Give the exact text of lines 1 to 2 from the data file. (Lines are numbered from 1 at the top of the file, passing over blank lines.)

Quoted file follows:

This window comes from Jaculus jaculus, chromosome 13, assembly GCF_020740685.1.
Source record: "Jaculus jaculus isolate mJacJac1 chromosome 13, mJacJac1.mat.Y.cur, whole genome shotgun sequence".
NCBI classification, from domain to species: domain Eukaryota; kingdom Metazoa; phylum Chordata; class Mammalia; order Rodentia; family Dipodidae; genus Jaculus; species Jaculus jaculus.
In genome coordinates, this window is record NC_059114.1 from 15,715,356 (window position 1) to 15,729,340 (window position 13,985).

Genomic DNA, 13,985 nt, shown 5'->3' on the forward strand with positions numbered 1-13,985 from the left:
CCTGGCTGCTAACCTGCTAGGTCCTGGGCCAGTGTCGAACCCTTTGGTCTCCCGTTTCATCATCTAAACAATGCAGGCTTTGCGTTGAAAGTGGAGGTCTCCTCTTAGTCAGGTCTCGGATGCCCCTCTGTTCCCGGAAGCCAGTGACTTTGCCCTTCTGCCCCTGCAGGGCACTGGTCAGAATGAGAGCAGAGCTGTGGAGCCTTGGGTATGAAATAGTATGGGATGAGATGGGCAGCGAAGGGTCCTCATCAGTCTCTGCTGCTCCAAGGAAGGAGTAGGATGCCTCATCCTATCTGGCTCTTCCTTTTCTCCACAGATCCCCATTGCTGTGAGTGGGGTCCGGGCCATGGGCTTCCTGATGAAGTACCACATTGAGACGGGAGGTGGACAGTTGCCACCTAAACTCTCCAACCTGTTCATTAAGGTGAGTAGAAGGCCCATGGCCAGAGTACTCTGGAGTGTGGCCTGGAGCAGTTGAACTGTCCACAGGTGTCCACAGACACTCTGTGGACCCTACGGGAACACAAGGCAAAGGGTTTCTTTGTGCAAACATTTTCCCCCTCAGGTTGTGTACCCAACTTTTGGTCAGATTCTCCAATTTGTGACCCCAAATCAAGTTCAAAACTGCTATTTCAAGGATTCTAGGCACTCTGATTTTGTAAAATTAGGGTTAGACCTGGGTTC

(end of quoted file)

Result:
This window comes from Jaculus jaculus, chromosome 13, assembly GCF_020740685.1.
Source record: "Jaculus jaculus isolate mJacJac1 chromosome 13, mJacJac1.mat.Y.cur, whole genome shotgun sequence".